Thursday, September 26, 2019

Co-Teaching--Making it Work

There's a lot of talk about what a successful co-teaching partnership entails. A few things are indisputable. One is that if it's genuine co-teaching, there should be genuine common prep time. Any administrator who assigns three or four co-teachers to one human cannot reasonably expect cooperation, let alone anything so productive it resembles success.

My experience suggests the primary selection method entails either A. eenie-meenie-miney-mo or B. These two teachers have the same free period, so they're a team. To my mind, neither is ideal, and both are borne of fundamental laziness on the part of the administrator. When they fail, the first response is generally some list of possible co-teaching methods. This one leads, and that one works with individual students. They take turns. This one leads the big group, while that one facilitates small groups. Whatever.

The thing is, if there's no common prep time, it's absurd to think this pair will not only plan together, but also decide an arrangement for which person will do what. In fact, in these instances, it's likely one teacher will do all the planning and execution while the other takes no part whatsoever. In fact, that's probably the best plan.

Last year, I was placed in a class with a teacher who taught it two periods in a row. I was only there for the first session. It was clear to me that the teacher needed to teach both classes, and needed to cover the same material. The best thing I could do for him was stay out of his way and let him do his thing. I was there, ostensibly, to help a couple of ELLs, but I helped anyone who asked. What was I supposed to do--say screw you, you aren't on my case load? We got along well, and I the teacher seems to have appreciated that I understood his situation.

Getting along well is the key, I think. I was in another co-teaching situation in which a teacher and I shared four periods. In that case, we truly cooperated. I'm good at writing things and creating presentations, so I did a lot of that. My co-teacher was good at making everything Danielson-friendly and conducting group activities. We each had a sense of who should lead what, and generally didn't have to talk about it at all. It was kind of intuitive for us.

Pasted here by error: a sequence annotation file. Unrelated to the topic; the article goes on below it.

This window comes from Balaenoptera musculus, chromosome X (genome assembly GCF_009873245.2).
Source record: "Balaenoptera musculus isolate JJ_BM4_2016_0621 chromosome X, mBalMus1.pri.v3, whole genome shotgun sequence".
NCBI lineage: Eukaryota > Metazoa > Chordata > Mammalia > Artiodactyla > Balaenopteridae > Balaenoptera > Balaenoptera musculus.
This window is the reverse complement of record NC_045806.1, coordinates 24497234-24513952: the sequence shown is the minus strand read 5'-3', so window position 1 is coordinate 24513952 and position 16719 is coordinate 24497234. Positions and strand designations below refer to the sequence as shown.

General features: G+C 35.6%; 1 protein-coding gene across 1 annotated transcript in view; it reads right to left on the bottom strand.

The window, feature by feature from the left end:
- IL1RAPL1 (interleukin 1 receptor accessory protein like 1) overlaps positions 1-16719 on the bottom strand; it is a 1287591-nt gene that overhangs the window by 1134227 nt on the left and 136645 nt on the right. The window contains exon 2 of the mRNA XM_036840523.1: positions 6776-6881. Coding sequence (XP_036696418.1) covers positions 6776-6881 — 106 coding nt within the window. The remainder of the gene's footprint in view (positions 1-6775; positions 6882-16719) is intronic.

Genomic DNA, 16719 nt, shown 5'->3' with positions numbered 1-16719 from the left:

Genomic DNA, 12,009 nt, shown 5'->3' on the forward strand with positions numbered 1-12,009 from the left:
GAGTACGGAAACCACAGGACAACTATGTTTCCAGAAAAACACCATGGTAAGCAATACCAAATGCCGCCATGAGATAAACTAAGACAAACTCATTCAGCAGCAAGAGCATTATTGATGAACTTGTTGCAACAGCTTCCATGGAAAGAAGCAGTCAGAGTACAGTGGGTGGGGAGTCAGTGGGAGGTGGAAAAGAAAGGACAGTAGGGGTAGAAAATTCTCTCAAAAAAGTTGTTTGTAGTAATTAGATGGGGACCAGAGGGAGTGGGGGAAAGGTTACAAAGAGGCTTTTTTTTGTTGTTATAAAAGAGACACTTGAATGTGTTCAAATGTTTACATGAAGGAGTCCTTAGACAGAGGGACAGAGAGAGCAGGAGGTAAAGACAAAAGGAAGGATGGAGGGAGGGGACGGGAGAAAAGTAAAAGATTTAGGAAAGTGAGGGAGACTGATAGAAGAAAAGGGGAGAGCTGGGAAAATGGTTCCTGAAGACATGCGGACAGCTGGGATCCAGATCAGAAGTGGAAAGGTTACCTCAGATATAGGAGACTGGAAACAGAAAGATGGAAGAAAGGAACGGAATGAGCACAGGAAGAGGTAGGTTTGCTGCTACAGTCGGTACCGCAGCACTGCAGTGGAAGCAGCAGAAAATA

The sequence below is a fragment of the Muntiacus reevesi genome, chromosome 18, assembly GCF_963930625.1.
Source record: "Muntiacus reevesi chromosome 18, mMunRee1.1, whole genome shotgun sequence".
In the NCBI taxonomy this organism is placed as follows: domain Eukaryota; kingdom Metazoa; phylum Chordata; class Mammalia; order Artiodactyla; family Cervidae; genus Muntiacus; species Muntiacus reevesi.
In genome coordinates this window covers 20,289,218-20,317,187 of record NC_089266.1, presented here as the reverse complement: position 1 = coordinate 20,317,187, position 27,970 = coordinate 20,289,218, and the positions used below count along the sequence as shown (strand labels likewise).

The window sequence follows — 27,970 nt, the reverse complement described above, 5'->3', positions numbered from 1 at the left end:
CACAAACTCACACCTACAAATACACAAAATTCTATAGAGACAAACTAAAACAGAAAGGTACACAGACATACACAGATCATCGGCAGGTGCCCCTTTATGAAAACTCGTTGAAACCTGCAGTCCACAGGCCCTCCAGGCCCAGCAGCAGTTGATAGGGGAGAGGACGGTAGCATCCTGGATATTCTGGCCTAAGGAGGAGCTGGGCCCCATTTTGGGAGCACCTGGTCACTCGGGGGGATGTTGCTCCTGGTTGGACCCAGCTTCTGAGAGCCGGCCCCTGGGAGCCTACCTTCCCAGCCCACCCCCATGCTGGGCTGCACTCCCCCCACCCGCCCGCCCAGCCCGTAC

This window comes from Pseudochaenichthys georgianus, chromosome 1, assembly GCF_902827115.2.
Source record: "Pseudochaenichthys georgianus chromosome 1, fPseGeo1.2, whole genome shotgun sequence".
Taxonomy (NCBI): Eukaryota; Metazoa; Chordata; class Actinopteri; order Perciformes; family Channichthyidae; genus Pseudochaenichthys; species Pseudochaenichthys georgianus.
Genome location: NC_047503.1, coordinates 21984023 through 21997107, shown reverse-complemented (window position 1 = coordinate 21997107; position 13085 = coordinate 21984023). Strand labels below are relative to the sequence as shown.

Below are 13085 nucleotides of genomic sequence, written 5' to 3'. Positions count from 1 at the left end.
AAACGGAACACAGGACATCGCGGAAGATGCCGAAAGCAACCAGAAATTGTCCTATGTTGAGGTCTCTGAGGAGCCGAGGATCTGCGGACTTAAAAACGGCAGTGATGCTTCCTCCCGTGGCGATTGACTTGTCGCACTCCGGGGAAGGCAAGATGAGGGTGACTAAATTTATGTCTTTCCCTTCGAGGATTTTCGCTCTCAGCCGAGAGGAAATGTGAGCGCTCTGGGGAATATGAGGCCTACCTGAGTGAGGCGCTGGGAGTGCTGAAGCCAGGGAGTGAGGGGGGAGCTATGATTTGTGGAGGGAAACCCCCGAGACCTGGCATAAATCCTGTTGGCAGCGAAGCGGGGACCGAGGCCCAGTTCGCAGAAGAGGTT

Also, she spoke Chinese and I spoke Spanish. Between us, we were able to conduct extensive home contact and didn't have to go outside our small circle for help. Even now, while we're no longer partners, we support one another by calling for each other.

We were paired because, after years of mediating between poorly chosen teams, I told my boss that I never ever wanted to co-teach with anyone. She has this perverse propensity of needing to prove me wrong when I make blanket statements like that, so she paired me with someone I'd told her I found smart and funny. It turned out I continued to see her that way as we worked together. (Naturally, they broke us up at the end of the year.)

I'd argue that if you're inclined to get along, you don't need charts and handouts explaining models of how to work together. I'd further argue that if you aren't inclined to get along, you can have stacks of books on methodology, you can read and memorize all of them, and no matter what you do you'll be doomed. Training has limitations. I've been in bad pairings too, and it's painful every moment. I don't have what you call a poker face and if I'm not happy every kid in the room knows it, even if I don't say a single word.

The simple fact, if you ask me, is that admin needs to look for partners that are compatible. They need to ask questions such as, "Who do you like?" Not only that, but when people respond, they need a better answer than, "Well screw you, I'm putting you with Miss Grundy anyway because she's free that period."

Of course, I'm a dreamer.
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